Make Your Own 50 hrs. Off-Grid Survival Candles

0
89
Make your own 50 hrs. off-grid survival candles

Candles are an easy-to-use source of emergency lighting and it provides a little heat. More than just a good idea to have, relying on candles as a source of lighting can save your life any night. If you do use power electricity in your home, you never know when your power could go out.

As you may know, disasters do happen and it could be several days or even months before power is restored at your home. Learn how to make your own 50 hrs. off-grid survival candles. 

Now, there are several types of wax that are used for candle making such as beeswax, carnauba wax or soy wax. However, in this article we will be focusing on survival candles made out of soy wax.

This soy wax candle is purported to burn 50 hours, and that is a lot better than using little decorative tea candles which usually burns out in just four hours.

Homemade off-grid survival candles are easy, fun, and affordable to make. You can always get really personal and creative with the containers and fragrances for your candles. While making candles is mostly just melt and pour, you can also formulate a blend of essential oils to create your preferred special scent.

Importantly, prices for long burning candles sold for survival or emergency preparedness at stores are shocking. You can make your own off-grid survival candles at home for cheap, using high-quality, long burning soy wax.

Being an uncomplicated project you can buy the materials easily and you won’t need any specialized tools.

Clear-candle-jars

Supplies List To Make Your Survival Candles

  • 5 Pound Bag (Or Less) of Soy Wax Flakes

  • 8 Ounce Clear Glass Canning Jars (Amount depends on the Soy Wax Bag)

  • Wicks and Tabs

Tools To Make Your Survival Candles

Scissors, Double Boiler or a Tall Pot and a Smaller Pot, Pouring Device, and Protective Gloves.

The Off-Grid Survival Candles Making Steps

Get Your Wicks Ready. You can find wicks in spools at your locally owned craft supply store. You’ll need to use a sizing chart on the packaging to find out which wick to use for your container size, since the wick size is determined by the diameter of the container.

However, you’ll want your wicks to be a bit longer than your candle container’s height.

Remember: Buying the wrong size wick could result in an uneven burn that will create a pit down the center of your candle, rather than burning from the top down evenly. Certainly, with the wrong size wick, your candle may burn out before making it through all of its precious wax.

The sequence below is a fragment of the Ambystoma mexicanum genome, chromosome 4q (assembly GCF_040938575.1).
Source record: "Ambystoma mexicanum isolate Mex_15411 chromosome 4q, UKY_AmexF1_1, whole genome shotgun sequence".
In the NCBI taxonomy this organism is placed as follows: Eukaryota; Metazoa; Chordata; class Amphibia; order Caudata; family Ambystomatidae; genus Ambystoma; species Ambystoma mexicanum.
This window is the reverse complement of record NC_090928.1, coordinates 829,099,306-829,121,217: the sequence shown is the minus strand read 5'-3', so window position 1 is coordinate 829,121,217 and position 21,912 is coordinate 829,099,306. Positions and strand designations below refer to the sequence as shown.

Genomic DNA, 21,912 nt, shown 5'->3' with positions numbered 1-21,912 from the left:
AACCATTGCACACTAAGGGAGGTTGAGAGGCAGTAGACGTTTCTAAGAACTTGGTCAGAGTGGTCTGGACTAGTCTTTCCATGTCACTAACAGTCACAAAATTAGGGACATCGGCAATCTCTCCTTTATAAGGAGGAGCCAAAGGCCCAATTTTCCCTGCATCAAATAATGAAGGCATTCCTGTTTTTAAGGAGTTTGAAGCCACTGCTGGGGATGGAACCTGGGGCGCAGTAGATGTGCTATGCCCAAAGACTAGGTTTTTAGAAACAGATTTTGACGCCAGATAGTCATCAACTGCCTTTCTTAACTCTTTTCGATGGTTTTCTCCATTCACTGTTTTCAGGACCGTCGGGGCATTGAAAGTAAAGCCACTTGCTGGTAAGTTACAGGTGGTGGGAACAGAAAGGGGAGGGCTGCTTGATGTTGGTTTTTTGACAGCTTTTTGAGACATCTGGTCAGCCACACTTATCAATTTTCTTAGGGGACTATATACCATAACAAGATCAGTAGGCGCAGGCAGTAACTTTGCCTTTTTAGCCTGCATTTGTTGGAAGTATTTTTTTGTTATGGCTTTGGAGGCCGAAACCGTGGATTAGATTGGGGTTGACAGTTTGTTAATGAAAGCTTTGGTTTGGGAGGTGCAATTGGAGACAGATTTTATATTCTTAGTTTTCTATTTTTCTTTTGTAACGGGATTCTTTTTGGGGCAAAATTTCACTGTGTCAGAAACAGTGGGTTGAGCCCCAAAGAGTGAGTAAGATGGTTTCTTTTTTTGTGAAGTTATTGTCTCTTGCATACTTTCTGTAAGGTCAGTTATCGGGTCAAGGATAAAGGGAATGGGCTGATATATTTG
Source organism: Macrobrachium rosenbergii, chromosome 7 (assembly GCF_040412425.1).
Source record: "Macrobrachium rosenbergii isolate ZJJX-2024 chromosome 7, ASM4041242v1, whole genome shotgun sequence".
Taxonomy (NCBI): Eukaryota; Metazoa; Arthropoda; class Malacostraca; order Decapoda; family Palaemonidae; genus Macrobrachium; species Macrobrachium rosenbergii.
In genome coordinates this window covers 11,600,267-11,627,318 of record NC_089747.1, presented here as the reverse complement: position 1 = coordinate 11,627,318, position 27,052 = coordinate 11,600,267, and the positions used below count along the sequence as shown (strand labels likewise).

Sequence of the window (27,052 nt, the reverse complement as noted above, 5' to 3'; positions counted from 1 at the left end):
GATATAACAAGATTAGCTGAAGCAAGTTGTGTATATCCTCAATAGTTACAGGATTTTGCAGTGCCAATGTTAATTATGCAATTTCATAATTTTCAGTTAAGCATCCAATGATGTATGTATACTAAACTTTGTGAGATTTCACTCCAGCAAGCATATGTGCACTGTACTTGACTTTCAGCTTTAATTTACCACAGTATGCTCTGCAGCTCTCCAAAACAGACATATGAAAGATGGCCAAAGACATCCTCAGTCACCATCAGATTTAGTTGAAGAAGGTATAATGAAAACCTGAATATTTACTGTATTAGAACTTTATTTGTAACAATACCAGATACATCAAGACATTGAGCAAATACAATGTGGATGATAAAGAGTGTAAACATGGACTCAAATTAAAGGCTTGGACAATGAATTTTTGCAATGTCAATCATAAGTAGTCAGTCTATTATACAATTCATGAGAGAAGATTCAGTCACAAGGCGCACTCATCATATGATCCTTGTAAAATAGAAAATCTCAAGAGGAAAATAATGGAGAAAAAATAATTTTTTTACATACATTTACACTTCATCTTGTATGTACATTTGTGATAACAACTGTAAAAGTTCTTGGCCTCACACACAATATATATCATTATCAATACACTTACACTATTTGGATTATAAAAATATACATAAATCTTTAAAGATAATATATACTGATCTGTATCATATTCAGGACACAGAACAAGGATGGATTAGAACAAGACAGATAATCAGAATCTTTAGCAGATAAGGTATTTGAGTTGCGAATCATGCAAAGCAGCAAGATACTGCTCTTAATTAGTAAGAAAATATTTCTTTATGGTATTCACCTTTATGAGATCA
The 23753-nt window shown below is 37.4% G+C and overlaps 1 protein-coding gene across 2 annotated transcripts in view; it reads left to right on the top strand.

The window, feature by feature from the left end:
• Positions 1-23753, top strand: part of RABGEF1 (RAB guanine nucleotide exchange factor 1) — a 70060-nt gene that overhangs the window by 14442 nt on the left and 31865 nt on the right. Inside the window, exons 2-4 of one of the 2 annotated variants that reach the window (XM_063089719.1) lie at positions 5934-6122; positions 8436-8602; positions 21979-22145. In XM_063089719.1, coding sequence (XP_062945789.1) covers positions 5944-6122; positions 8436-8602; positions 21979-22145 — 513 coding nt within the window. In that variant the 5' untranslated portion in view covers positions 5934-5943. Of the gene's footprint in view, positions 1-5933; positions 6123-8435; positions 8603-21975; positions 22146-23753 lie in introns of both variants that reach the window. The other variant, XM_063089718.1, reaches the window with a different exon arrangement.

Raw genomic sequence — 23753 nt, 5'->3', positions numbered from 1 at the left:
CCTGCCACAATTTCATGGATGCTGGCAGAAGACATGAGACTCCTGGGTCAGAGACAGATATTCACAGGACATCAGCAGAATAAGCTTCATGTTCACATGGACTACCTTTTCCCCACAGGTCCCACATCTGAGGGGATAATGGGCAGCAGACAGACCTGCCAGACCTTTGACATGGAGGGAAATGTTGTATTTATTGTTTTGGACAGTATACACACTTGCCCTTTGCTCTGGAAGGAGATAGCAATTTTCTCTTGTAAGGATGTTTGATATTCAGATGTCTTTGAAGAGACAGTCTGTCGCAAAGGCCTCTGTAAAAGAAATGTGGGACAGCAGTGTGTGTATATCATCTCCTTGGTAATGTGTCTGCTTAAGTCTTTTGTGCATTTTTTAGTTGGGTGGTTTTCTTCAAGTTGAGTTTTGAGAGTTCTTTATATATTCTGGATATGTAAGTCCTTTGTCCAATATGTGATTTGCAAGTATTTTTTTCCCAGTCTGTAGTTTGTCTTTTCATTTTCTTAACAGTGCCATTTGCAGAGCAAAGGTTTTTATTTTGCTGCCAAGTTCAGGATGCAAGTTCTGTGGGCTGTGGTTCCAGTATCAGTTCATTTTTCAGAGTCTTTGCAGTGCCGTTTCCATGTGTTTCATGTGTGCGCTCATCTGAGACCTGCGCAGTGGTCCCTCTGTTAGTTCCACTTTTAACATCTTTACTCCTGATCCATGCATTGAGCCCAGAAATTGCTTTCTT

If your wicks are way too long for your container, you can always trim them down to approximate size.

Insert Your Wicks Into the Tabs. If you buy pre-tabbed wicks then you can skip this part. Put your wicks in the jars. Don’t worry if they’re not centered. We’ll fix that after we pour the wax.

Double-boiler-wax

 

Melt the Wax. Soy wax flakes are commonly used in making scented candles and are sold in craft stores. A pound of wax will fill around a 24 ounce container. You can use other wax, but soy wax is affordable, typically has a longer burn time than other waxes and has some other beneficial qualities.

For melting the wax a double boiler helps by doing it gently, avoiding risk of it catching fire. If you don’t have an actual double boiler, get a large pot, fill it about 1/3 to ½ of the way with water, and then nest a slightly smaller pot inside where you will be melting the wax.

Transfer Melted Wax. Carefully transfer the meted wax into your pouring container. You can use a Pyrex measuring cup as your pouring device. Then, pour the melted wax from the pouring device into your container, and don’t worry about a mess.

Soy wax is all natural, non-toxic and clean up fairly easy. Beware if you have a soy allergy though.

Don’t fill the jars up the whole way. Leave some room between the wax and the top of the container. You’ll want to center the wicks at this point. Then, take a break and let the wax cool and harden up.

Trim the Wicks. After the wax has cooled, trim the wicks as needed. The wick must be about ¼ above the wax. Then, screw the lids on and store your candles away.

In conclusion, you can make these off-grid survival candles at a cost per candle around $1.70. If you do use recycled jars they will be under a dollar! Huge difference since at local stores their cost are about $20 per candle!

The materials you will be using aren’t low quality, they’re the same quality of materials use for high-end aromatherapy candles. The combination of soy wax’s lower melting point and the protective glass jar make this a safer source of light when compared to other candles, oil lanterns and so on.

Recommendations

For eight ounce candles you’ll get the most life out of them if you burn the candles four hours at a time. Since you would only use the candle for about four hours every evening, a single candle should last for around ten days of regular use.

You can always use different sized jars-bigger for longer time, or multiple wicks for more light. When storing candles, add a booklet of matches inside each jar, it makes sure you’ve got a way to light the candle.

For easy clean up, after using your double boiler or pot, cover a pan with aluminum foil or wax paper and place on the bottom rack of your oven. Put that double boiler or pot upside down on the top rack.

Turn the oven to 180° F and allow it to sit for an hour or so. All the wax will melt down onto your pan, mess free! This is also a good method for prepping your used candle containers for reuse.